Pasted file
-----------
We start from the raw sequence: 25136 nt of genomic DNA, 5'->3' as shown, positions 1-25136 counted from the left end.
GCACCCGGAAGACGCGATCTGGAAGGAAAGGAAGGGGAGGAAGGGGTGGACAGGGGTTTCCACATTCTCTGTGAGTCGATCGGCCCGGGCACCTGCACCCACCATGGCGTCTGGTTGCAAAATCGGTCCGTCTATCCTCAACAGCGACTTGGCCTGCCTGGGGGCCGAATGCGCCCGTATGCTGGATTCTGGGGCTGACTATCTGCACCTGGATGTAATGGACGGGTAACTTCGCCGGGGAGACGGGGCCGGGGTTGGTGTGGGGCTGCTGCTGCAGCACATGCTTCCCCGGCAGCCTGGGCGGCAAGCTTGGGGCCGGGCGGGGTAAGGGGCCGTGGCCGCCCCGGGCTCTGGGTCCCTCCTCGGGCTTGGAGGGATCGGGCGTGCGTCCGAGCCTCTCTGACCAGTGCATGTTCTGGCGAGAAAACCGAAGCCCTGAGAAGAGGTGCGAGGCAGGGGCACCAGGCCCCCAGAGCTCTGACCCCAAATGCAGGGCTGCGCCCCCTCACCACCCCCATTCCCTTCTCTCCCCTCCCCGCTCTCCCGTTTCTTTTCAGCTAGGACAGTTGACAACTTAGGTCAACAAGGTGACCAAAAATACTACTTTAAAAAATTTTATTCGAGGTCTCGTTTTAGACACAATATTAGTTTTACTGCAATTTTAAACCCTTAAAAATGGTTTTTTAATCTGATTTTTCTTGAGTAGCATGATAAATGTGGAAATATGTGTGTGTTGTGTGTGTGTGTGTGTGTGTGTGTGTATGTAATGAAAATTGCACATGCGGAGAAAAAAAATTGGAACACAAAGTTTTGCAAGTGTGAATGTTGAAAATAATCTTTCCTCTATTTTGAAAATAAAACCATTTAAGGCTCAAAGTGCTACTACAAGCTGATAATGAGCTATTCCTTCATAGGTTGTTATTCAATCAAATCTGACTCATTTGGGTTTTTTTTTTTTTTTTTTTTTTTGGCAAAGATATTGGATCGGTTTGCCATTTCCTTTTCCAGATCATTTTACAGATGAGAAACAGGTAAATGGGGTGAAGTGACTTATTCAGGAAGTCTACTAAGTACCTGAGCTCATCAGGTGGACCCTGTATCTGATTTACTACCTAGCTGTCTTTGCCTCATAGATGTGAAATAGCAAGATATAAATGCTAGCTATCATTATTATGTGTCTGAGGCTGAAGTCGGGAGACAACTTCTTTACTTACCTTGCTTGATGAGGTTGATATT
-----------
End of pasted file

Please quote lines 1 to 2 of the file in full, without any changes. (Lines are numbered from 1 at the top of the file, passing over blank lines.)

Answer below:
We start from the raw sequence: 25136 nt of genomic DNA, 5'->3' as shown, positions 1-25136 counted from the left end.
GCACCCGGAAGACGCGATCTGGAAGGAAAGGAAGGGGAGGAAGGGGTGGACAGGGGTTTCCACATTCTCTGTGAGTCGATCGGCCCGGGCACCTGCACCCACCATGGCGTCTGGTTGCAAAATCGGTCCGTCTATCCTCAACAGCGACTTGGCCTGCCTGGGGGCCGAATGCGCCCGTATGCTGGATTCTGGGGCTGACTATCTGCACCTGGATGTAATGGACGGGTAACTTCGCCGGGGAGACGGGGCCGGGGTTGGTGTGGGGCTGCTGCTGCAGCACATGCTTCCCCGGCAGCCTGGGCGGCAAGCTTGGGGCCGGGCGGGGTAAGGGGCCGTGGCCGCCCCGGGCTCTGGGTCCCTCCTCGGGCTTGGAGGGATCGGGCGTGCGTCCGAGCCTCTCTGACCAGTGCATGTTCTGGCGAGAAAACCGAAGCCCTGAGAAGAGGTGCGAGGCAGGGGCACCAGGCCCCCAGAGCTCTGACCCCAAATGCAGGGCTGCGCCCCCTCACCACCCCCATTCCCTTCTCTCCCCTCCCCGCTCTCCCGTTTCTTTTCAGCTAGGACAGTTGACAACTTAGGTCAACAAGGTGACCAAAAATACTACTTTAAAAAATTTTATTCGAGGTCTCGTTTTAGACACAATATTAGTTTTACTGCAATTTTAAACCCTTAAAAATGGTTTTTTAATCTGATTTTTCTTGAGTAGCATGATAAATGTGGAAATATGTGTGTGTTGTGTGTGTGTGTGTGTGTGTGTGTGTATGTAATGAAAATTGCACATGCGGAGAAAAAAAATTGGAACACAAAGTTTTGCAAGTGTGAATGTTGAAAATAATCTTTCCTCTATTTTGAAAATAAAACCATTTAAGGCTCAAAGTGCTACTACAAGCTGATAATGAGCTATTCCTTCATAGGTTGTTATTCAATCAAATCTGACTCATTTGGGTTTTTTTTTTTTTTTTTTTTTTTGGCAAAGATATTGGATCGGTTTGCCATTTCCTTTTCCAGATCATTTTACAGATGAGAAACAGGTAAATGGGGTGAAGTGACTTATTCAGGAAGTCTACTAAGTACCTGAGCTCATCAGGTGGACCCTGTATCTGATTTACTACCTAGCTGTCTTTGCCTCATAGATGTGAAATAGCAAGATATAAATGCTAGCTATCATTATTATGTGTCTGAGGCTGAAGTCGGGAGACAACTTCTTTACTTACCTTGCTTGATGAGGTTGATATT